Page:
Also known as International Certificate of Vaccination or Prophylaxis,

The Carte Jaune or Yellow Card is an international certificate of vaccination (ICV). It is issued by the World Health Organization. It is recognised internationally and may be required for entry to certain countries where there are increased health risks for travellers. The Yellow Card should be kept in the holder's passport, as it is a medical passport of sorts.

I have a Yellow Card with ~7 vaccinations, including one for Yellow Fever. When I was getting vaccinated, the doctor only signed and stamped vaccinations in the card, I'm not sure if they registered it anywhere.

If I ever lose it, is there any way to request a copy from any global organization (like WHO)? Or would I have to do it in the same hospital that I was vaccinated? I don't think I can just use a (notarized) copy if I ever need it entering another country, but I may be wrong.

  • Anywhere or hospital. You just need to convince the doctor you already had them. No big deal. May 15, 2018 at 14:01

2 Answers 2


My family doctor has a separate record of my vaccinations. When I received a number of travel vaccinations at a separate clinic, the receptionist at my family doctor took a photocopy of the yellow card and added it to my records. Now my family doctor can easily re-create a yellow card for me at any time, including both vaccinations I got at her office and those I got at the clinic.

If you take a photograph of your existing card, it may make the process of persuading someone to make you a new one simpler. It may also substitute for the card in case of loss. In my experience (and I have not gone to places that demand a yellow fever vaccination) people only ask you if you're vaccinated and don't demand that you prove it. (Unless you're a small child registering to attend school, but that's not in scope for Travel.)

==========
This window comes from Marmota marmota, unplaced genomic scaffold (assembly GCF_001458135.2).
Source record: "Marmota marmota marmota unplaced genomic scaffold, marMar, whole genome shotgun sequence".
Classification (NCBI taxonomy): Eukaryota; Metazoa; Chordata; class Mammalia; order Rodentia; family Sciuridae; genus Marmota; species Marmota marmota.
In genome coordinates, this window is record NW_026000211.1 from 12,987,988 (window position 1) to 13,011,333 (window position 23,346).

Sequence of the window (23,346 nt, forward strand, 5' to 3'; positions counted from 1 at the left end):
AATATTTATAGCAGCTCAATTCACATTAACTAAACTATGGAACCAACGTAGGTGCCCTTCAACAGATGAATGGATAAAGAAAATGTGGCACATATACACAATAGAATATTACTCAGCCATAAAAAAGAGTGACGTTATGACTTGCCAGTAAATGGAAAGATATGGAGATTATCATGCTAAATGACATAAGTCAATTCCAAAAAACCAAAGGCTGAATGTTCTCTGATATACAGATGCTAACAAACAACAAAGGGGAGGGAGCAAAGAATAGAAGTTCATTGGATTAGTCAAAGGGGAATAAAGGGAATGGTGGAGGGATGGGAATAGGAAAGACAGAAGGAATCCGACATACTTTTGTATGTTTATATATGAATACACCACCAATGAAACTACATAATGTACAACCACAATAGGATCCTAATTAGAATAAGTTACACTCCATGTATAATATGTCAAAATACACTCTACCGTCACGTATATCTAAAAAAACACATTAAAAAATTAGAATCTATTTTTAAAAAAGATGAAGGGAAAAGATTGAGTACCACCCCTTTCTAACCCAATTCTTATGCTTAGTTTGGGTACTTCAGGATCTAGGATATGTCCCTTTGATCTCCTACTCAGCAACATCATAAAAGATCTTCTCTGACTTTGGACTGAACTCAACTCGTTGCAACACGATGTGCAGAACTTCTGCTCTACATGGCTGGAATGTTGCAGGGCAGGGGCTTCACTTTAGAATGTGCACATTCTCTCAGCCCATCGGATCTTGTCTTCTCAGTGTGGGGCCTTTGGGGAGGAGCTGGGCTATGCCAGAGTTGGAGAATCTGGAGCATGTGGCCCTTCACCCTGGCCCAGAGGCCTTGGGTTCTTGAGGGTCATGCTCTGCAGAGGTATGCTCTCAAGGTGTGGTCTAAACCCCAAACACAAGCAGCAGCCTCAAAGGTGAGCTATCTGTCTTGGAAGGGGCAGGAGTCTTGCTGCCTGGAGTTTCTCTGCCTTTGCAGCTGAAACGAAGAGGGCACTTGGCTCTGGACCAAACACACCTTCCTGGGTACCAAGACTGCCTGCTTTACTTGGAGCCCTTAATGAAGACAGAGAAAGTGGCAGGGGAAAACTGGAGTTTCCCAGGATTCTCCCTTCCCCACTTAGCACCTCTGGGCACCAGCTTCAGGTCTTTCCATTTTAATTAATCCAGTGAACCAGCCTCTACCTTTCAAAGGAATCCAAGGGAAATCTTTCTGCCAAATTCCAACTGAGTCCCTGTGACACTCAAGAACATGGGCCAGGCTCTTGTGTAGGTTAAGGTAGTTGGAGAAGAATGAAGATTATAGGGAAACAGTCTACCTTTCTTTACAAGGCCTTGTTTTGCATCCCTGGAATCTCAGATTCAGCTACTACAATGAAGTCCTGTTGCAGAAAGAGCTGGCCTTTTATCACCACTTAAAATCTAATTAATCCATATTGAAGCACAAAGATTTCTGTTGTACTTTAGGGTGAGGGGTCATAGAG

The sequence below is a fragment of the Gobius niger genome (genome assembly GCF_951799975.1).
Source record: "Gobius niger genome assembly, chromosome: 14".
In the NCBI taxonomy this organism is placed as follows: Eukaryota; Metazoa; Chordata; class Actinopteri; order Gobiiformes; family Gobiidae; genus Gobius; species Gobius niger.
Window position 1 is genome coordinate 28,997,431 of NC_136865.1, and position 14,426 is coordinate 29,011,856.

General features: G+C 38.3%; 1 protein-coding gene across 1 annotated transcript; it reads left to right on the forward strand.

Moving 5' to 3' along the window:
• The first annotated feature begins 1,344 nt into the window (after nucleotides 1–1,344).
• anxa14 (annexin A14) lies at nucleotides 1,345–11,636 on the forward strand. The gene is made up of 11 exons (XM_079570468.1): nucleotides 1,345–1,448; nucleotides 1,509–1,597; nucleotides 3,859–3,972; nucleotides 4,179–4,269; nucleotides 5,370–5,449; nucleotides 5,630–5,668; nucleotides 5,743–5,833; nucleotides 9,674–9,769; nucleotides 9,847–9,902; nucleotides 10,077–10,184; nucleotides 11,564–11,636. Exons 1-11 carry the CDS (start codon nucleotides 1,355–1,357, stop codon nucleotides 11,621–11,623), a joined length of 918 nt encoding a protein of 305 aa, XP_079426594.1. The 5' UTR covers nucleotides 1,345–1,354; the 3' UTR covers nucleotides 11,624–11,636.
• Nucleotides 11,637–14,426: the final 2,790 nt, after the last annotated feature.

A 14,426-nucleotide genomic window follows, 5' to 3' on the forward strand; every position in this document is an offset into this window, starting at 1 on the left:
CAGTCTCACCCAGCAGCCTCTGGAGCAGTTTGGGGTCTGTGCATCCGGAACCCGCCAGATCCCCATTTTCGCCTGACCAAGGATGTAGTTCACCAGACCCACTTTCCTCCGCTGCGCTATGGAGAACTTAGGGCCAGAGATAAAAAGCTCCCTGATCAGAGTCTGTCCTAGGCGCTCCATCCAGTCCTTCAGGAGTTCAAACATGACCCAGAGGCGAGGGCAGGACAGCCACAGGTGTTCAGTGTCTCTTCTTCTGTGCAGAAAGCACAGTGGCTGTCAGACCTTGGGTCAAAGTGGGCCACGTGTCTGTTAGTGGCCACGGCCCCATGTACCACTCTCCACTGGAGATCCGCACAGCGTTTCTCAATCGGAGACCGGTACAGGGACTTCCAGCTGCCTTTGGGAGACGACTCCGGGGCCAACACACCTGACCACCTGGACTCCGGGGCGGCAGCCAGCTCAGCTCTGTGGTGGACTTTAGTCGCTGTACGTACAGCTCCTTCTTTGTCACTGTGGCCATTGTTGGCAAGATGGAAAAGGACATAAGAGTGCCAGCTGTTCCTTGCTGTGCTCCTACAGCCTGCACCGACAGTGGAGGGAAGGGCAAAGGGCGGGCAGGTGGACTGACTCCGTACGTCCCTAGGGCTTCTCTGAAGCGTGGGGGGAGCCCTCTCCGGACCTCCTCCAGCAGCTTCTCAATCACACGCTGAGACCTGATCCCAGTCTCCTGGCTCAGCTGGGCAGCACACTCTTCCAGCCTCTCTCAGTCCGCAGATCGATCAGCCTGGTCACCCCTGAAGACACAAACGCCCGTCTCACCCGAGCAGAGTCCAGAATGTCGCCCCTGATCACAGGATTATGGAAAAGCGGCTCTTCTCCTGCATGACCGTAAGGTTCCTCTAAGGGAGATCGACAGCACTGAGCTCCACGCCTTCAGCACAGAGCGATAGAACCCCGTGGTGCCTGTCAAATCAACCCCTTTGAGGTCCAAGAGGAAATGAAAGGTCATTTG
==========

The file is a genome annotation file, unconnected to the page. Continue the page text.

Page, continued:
• Makes sense, I thought it would be more complicated. My friend apparently wasn't let inside Colombia for not having the card (she has been travelling around a lot recently, maybe that makes a difference), so I think that sometimes you actually have to show it.
    – Kuba
    May 15, 2018 at 14:21

My daughter lost hers (in fact it was stolen along with her purse).

This is in Germany. It was a huge task to get her a new one. First she got a new empty one from her own local doctor.

Then I had to go to the doctors she had while she lived here and get all the childhood and subsequent vaccinations stamped up. The pediatrician had retired but the new one had taken over his records, fortunately.

And the normal doctor still had the records but demanded a fee for stamping.

She had to send me the card and her insurance card by post and I had to get all this done and send it all back within 2 weeks, for some reason.

TLDR: make a photocopy of your vaccination card.

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